SMS - Severely Misinterpreted Signs

on Friday, 5 February 2010
Lately, I've got a feeling that I've been sending mixed messages through the Short Messaging System (SMS). I feel that there are a few possibilities:

1. My English Has Deteriorated
Due to the long period of being in a place where there is nearly zero English usage, I've got a feeling that it is possible that my English is also disappearing. Of course, I perpetually utilise the language in other various avenues. This is however nothing in comparison of being surrounded in an environment where I have to use English all the time wherever I go to. How would one become good at something when his/her life is not in-tune with the environment that he/she is in? It's not exactly damaging, but it does have an influence.

2. The Language Semantics Differ
Of course English remains the same language around the country no matter where we go. The sentence structure, grammatical rules, and other linguistic related aspects about the language itself is exactly the same. The cultural and sociolinguistic features however might differ greatly. What might be normally a casual sarcastic remark could be a major insult in a different place. A remark that could have easily been taken as a joke is completely unacceptable in another. I feel that there is a distinctly different sociolinguistic context between Kinabatangan and my hometown of Ipoh. Sarcasm and subtlety in speech aren't that noticeable here. Things are directly interpreted and therefore mean something different completely - something that I'm still adjusting to with sometimes devastating results.

I would like to think that it is not the first reason of language deterioration. I still speak English all the time when I talk to some of the English teachers (some are more eloquent than others), an Indian teacher, my girlfriend (on the phone or when I meet her in rare occasions), and when I'm conversing via internet. There really isn't that much reduction in usage to significantly affect my language proficiency. Besides, I'm now a certified professional of the pedagogical aspects of English. There shouldn't be any signs of deterioration in that part.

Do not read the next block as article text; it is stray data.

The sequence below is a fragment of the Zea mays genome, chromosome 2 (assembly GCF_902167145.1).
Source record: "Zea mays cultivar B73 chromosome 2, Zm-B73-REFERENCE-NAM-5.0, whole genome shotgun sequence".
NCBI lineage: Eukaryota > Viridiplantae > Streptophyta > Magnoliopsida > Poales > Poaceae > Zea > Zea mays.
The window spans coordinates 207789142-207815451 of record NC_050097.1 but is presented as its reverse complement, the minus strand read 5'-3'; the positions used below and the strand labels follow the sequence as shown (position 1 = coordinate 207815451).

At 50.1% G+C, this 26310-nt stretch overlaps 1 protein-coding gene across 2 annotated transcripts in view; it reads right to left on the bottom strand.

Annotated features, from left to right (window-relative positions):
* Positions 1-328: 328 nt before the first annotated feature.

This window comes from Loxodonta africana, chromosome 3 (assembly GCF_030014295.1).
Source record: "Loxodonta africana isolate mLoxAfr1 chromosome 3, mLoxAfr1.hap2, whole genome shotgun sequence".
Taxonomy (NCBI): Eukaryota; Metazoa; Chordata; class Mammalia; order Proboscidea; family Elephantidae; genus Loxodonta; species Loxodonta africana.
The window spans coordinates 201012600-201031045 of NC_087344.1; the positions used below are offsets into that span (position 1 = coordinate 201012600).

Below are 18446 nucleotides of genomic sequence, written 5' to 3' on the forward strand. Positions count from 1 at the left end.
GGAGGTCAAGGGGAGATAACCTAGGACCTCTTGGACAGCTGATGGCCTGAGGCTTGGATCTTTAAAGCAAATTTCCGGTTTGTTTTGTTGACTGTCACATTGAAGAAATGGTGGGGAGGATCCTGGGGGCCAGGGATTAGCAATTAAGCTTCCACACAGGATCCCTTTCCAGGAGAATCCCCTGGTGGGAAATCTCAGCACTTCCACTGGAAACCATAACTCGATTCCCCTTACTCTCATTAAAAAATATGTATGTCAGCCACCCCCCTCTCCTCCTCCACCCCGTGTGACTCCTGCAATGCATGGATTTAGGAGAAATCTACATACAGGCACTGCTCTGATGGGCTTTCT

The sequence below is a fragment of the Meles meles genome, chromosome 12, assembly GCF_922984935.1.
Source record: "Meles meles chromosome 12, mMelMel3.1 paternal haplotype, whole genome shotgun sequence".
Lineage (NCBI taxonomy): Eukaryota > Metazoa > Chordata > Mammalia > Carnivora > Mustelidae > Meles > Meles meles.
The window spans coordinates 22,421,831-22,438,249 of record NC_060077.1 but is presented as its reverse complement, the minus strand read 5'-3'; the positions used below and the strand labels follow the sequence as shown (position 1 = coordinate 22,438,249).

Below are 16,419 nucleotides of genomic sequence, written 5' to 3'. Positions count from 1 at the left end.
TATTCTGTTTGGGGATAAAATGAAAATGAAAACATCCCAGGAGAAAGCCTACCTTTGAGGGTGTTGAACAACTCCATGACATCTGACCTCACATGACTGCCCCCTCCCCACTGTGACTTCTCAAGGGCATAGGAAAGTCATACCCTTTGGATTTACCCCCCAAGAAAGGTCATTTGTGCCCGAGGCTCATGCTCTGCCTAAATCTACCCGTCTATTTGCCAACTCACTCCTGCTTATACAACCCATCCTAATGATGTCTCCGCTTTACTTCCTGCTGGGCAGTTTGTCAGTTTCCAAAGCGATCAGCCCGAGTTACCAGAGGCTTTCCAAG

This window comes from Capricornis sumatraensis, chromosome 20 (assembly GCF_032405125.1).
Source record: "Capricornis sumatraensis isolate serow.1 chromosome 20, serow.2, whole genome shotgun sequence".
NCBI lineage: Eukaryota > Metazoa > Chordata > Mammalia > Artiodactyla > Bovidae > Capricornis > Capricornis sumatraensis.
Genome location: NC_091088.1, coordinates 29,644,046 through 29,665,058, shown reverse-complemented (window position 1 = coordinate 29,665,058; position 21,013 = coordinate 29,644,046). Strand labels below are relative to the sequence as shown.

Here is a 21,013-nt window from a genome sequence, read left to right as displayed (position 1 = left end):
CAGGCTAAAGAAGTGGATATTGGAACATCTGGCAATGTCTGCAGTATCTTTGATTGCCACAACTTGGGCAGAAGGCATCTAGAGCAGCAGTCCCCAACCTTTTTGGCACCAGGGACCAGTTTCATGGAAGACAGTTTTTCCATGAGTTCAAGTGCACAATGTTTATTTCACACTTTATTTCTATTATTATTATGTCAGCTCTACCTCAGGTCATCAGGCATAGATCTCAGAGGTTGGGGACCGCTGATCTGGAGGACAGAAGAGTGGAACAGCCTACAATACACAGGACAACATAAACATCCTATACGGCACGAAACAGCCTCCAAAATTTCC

The sociolinguistic differences is the one that I find most difficult to adjust to. It's not completely different, yet sometimes I feel that the things that I say are not exactly responded in the right way. I'm not talking about people agreeing or disagreeing with what I say (that has nothing to do with the semantics, it's opinion). Sometimes I feel that messages aren't getting through. I feel also sometimes messages are mistakenly interpreted as anger, doubt, or some other negative connotations when there is no such intention when I read it again. Here's a practical example:

"Please come and see me. I'd really like it if we met personally to talk things out, instead of just talking through the phone. Is it possible that we come up with an agreement face to face? I'm sure you understand, right?"

What can be interpreted from those sentences? Is there any sarcasm or any sign of someone ranting out anger or frustration?

Personally, I feel that things can be interpreted differently depending on the tone of the conversation and what it is leading to. Of course the exact same sentence can mean a whole different meaning if the context that it was said in is of a different tone. I'm aware of that semantic significance.

But what I feel is that my meanings, intentions, and messages are misconstrued a lot of . A LOT of times. I don't think it's coincidence or misunderstandings anymore.

There is a difference in the culture of using the English language.

You just can't say some things. You just can't. No matter how neutral or how innocent your intention was.


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